In a long-awaited moment in a hotly contested zone currently occupied by the Russian military, Ukraine's citizens living in the peninsula of Crimea voted overwhelmingly to become part of Russia.
Responding to the referendum, President Barack Obama and numerous U.S. officials rejected the results out of hand and the Obama Administration has confirmed he will authorize economic sanctions against high-ranking Russian officials.
“As I told President Putin yesterday, the referendum in Crimea was a clear violation of Ukrainian constitutions and international law and it will not be recognized by the international community,” Obama said in a press briefing. “Today I am announcing a series of measures that will continue to increase the cost on Russia and those responsible for what is happening in Ukraine.”
But even before the vote and issuing of sanctions, numerous key U.S. officials hyped the need to expedite U.S. oil and gas exports to fend off Europe's reliance on importing Russia's gas bounty. In short, gas obtained via hydraulic fracturing (“fracking”) is increasingly seen as a “geopolitical tool” for U.S. power-brokers, as The New York Times explained.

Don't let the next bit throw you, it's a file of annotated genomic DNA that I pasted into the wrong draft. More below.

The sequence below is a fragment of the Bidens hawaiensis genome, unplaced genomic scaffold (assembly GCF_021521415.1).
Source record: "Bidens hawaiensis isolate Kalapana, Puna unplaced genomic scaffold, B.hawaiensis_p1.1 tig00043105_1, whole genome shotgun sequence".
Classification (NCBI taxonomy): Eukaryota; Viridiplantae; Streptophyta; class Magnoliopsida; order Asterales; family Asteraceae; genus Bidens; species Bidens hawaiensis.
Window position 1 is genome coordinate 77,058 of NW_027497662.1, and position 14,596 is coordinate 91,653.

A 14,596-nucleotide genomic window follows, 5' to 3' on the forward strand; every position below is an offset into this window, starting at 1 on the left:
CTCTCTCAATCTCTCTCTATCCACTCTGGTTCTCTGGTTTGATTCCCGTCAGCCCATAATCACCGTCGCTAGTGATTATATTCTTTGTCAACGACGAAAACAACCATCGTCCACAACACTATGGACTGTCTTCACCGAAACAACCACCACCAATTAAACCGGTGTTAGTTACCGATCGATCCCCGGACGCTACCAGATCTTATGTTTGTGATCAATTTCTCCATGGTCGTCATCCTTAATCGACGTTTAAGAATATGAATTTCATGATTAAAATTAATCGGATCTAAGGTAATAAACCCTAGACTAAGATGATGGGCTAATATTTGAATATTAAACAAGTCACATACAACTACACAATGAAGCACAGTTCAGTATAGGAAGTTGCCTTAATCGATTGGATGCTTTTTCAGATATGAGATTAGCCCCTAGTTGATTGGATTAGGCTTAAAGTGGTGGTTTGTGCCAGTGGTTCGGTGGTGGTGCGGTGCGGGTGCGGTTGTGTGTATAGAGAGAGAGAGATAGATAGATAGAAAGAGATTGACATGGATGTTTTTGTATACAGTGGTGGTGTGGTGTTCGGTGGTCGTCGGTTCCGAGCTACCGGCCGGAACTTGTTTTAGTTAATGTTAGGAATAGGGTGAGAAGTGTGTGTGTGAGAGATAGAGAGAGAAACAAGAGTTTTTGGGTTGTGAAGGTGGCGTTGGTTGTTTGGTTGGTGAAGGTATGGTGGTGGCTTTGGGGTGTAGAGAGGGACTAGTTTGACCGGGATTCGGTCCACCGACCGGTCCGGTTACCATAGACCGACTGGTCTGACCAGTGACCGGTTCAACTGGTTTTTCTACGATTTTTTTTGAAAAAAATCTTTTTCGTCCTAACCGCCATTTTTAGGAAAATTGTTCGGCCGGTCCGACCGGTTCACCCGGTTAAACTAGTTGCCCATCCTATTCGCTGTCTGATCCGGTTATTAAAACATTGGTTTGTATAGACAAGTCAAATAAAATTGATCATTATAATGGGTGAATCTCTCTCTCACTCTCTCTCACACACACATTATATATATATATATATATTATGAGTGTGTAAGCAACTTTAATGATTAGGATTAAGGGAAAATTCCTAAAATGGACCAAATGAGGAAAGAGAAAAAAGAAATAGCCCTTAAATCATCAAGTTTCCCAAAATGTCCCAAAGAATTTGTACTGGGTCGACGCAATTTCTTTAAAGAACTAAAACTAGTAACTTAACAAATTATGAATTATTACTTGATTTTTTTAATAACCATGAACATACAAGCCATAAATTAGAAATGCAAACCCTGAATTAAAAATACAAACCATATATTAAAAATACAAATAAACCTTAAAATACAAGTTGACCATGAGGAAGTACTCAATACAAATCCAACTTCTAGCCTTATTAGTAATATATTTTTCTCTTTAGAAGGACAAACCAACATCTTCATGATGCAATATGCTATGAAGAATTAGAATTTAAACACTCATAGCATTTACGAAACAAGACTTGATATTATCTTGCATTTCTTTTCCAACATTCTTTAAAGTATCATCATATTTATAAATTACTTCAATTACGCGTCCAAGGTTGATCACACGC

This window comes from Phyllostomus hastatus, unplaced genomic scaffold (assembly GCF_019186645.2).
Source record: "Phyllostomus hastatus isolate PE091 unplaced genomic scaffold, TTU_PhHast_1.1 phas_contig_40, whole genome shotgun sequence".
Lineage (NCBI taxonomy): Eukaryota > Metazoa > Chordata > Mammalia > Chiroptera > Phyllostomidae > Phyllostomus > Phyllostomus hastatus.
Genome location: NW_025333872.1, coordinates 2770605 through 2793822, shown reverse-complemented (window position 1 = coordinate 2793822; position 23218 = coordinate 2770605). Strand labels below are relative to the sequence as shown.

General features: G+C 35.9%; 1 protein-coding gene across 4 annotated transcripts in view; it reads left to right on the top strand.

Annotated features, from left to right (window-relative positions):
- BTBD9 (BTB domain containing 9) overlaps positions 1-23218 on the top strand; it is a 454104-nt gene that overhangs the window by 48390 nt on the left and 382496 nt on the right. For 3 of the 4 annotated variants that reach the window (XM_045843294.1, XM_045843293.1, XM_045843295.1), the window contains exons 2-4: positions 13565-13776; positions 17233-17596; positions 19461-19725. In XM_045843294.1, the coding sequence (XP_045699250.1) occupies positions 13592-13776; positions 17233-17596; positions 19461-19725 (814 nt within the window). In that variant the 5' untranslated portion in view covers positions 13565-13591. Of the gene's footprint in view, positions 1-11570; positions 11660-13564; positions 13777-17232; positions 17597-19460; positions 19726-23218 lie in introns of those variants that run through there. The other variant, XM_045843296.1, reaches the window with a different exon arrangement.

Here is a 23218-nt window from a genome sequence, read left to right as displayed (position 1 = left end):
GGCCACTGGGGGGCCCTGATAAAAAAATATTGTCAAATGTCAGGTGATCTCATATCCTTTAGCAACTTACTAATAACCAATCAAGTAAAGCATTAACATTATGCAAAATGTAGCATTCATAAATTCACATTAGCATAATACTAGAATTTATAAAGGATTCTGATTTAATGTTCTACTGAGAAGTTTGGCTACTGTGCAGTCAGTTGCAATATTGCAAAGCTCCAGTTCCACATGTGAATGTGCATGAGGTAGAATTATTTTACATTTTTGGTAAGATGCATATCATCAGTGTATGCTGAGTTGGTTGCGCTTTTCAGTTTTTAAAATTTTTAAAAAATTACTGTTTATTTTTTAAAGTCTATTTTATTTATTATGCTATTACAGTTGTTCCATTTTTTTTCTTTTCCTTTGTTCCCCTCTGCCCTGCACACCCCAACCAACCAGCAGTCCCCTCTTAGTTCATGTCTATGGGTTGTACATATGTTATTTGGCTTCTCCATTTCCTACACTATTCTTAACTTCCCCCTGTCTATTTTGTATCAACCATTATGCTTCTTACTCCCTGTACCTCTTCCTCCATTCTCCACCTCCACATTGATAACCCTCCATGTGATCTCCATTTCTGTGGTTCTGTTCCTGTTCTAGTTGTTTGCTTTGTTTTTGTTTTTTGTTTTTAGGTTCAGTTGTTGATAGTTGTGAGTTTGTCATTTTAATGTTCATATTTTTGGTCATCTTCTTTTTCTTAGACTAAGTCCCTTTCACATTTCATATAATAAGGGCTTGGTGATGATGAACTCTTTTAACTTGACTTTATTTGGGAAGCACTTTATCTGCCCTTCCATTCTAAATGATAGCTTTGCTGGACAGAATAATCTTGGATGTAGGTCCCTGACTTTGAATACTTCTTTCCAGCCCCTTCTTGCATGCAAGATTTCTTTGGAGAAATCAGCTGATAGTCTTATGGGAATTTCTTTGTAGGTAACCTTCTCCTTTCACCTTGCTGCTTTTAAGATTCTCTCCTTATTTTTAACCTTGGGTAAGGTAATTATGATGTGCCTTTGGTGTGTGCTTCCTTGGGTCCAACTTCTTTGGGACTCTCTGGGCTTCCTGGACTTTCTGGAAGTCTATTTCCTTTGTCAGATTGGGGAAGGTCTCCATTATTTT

Perhaps responding to the repeated calls to use gas as a “diplomatic tool,” the U.S. Department of Energy (DOE) recently announced it will sell 5 million barrels of oil from the seldom-tapped Strategic Petroleum Reserve. Both the White House and DOE deny the decision had anything to do with the situation in Ukraine.
Yet even as some say we are witnessing the beginning of a “new cold war,” few have discussed the ties binding major U.S. oil and gas companies with Russian state oil and gas companies.